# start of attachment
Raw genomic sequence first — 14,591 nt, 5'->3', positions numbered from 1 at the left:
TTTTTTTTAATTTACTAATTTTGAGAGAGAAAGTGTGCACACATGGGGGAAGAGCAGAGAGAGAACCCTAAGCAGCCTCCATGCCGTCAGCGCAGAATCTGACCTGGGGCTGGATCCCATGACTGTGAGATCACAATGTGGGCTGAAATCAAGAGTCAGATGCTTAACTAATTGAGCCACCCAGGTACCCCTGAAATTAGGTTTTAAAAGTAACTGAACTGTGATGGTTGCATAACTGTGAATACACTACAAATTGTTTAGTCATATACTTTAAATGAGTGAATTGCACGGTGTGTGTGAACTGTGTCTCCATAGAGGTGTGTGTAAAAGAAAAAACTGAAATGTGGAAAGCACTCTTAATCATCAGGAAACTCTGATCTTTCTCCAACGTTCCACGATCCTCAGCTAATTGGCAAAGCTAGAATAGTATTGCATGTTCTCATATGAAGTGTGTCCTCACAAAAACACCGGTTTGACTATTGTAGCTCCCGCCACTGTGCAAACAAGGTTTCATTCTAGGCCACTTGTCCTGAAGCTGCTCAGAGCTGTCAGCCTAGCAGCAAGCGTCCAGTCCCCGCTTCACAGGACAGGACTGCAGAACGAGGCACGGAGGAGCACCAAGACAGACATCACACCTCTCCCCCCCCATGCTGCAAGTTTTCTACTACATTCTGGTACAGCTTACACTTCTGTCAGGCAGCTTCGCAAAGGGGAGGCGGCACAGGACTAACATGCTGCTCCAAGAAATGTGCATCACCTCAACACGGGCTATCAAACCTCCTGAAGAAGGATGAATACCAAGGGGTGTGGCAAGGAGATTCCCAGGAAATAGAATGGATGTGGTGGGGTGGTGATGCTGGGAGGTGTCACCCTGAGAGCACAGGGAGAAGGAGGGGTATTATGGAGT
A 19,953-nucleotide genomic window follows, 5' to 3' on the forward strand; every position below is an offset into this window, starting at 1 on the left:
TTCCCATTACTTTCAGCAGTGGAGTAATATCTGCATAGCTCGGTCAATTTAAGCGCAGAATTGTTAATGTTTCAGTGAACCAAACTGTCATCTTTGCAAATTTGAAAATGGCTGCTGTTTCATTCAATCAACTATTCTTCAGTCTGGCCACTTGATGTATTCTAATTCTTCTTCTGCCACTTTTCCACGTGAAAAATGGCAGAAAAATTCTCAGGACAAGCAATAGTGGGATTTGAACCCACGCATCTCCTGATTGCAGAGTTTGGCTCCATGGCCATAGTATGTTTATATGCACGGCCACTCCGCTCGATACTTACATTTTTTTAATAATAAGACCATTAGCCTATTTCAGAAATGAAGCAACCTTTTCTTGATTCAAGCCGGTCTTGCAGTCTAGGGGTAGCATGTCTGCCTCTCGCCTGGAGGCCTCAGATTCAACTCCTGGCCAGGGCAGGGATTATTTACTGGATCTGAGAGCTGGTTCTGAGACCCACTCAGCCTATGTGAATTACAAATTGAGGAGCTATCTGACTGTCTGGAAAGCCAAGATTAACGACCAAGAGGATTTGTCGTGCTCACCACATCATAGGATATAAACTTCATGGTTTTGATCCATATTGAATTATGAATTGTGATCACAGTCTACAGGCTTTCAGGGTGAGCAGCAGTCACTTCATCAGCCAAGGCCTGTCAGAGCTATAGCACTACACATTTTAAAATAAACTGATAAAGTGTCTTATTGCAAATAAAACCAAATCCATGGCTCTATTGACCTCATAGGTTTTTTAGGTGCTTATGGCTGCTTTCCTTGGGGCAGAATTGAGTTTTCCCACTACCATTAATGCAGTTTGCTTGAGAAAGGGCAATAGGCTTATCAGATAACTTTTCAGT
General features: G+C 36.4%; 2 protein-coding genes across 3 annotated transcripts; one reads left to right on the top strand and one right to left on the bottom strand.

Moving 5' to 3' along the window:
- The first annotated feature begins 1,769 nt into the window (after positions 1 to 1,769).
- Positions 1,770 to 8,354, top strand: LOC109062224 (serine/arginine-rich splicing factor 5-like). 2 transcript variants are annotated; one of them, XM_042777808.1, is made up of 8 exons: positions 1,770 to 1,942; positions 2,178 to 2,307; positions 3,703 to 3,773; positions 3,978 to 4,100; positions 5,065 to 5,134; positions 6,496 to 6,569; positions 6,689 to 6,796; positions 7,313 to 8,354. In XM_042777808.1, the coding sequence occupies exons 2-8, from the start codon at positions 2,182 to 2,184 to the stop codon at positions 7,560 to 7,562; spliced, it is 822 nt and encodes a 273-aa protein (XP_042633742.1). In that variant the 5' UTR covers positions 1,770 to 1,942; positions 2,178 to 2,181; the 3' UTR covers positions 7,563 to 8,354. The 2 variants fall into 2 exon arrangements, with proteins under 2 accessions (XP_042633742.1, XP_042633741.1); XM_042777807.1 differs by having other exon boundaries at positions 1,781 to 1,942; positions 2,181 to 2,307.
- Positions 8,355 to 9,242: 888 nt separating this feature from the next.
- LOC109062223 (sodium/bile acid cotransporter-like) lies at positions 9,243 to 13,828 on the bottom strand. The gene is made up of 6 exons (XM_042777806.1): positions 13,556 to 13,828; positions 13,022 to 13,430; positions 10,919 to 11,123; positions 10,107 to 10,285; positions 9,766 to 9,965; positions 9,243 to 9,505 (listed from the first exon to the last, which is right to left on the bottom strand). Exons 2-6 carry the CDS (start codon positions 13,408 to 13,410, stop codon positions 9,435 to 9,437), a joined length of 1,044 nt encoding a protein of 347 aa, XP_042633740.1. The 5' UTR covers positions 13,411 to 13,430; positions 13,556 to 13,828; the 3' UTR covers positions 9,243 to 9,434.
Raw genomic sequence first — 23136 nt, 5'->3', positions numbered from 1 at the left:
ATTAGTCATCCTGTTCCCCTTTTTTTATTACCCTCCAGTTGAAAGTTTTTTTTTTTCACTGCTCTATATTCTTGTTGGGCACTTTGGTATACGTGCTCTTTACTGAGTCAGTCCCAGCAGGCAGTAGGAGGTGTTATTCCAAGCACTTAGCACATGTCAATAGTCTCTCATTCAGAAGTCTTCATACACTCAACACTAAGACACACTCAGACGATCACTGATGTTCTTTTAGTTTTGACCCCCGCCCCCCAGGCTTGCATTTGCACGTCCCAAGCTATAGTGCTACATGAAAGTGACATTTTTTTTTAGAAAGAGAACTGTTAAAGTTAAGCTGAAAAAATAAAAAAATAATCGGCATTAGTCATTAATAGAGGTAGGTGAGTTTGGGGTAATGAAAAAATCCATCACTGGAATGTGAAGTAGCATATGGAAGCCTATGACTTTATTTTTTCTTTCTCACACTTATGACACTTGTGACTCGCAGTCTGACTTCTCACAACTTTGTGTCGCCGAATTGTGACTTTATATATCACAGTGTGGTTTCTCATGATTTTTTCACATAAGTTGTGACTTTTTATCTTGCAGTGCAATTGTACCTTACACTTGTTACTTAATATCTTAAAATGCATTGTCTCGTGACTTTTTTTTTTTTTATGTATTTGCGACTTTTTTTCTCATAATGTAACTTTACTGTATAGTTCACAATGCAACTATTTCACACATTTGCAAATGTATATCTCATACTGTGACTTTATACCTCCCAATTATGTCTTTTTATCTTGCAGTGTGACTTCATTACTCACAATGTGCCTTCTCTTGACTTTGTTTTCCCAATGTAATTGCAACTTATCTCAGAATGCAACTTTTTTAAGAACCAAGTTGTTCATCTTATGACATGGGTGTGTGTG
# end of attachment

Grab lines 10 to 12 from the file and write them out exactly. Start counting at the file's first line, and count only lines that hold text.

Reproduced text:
- LOC109062223 (sodium/bile acid cotransporter-like) lies at positions 9,243 to 13,828 on the bottom strand. The gene is made up of 6 exons (XM_042777806.1): positions 13,556 to 13,828; positions 13,022 to 13,430; positions 10,919 to 11,123; positions 10,107 to 10,285; positions 9,766 to 9,965; positions 9,243 to 9,505 (listed from the first exon to the last, which is right to left on the bottom strand). Exons 2-6 carry the CDS (start codon positions 13,408 to 13,410, stop codon positions 9,435 to 9,437), a joined length of 1,044 nt encoding a protein of 347 aa, XP_042633740.1. The 5' UTR covers positions 13,411 to 13,430; positions 13,556 to 13,828; the 3' UTR covers positions 9,243 to 9,434.
Raw genomic sequence first — 23136 nt, 5'->3', positions numbered from 1 at the left:
ATTAGTCATCCTGTTCCCCTTTTTTTATTACCCTCCAGTTGAAAGTTTTTTTTTTTCACTGCTCTATATTCTTGTTGGGCACTTTGGTATACGTGCTCTTTACTGAGTCAGTCCCAGCAGGCAGTAGGAGGTGTTATTCCAAGCACTTAGCACATGTCAATAGTCTCTCATTCAGAAGTCTTCATACACTCAACACTAAGACACACTCAGACGATCACTGATGTTCTTTTAGTTTTGACCCCCGCCCCCCAGGCTTGCATTTGCACGTCCCAAGCTATAGTGCTACATGAAAGTGACATTTTTTTTTAGAAAGAGAACTGTTAAAGTTAAGCTGAAAAAATAAAAAAATAATCGGCATTAGTCATTAATAGAGGTAGGTGAGTTTGGGGTAATGAAAAAATCCATCACTGGAATGTGAAGTAGCATATGGAAGCCTATGACTTTATTTTTTCTTTCTCACACTTATGACACTTGTGACTCGCAGTCTGACTTCTCACAACTTTGTGTCGCCGAATTGTGACTTTATATATCACAGTGTGGTTTCTCATGATTTTTTCACATAAGTTGTGACTTTTTATCTTGCAGTGCAATTGTACCTTACACTTGTTACTTAATATCTTAAAATGCATTGTCTCGTGACTTTTTTTTTTTTTATGTATTTGCGACTTTTTTTCTCATAATGTAACTTTACTGTATAGTTCACAATGCAACTATTTCACACATTTGCAAATGTATATCTCATACTGTGACTTTATACCTCCCAATTATGTCTTTTTATCTTGCAGTGTGACTTCATTACTCACAATGTGCCTTCTCTTGACTTTGTTTTCCCAATGTAATTGCAACTTATCTCAGAATGCAACTTTTTTAAGAACCAAGTTGTTCATCTTATGACATGGGTGTGTGTG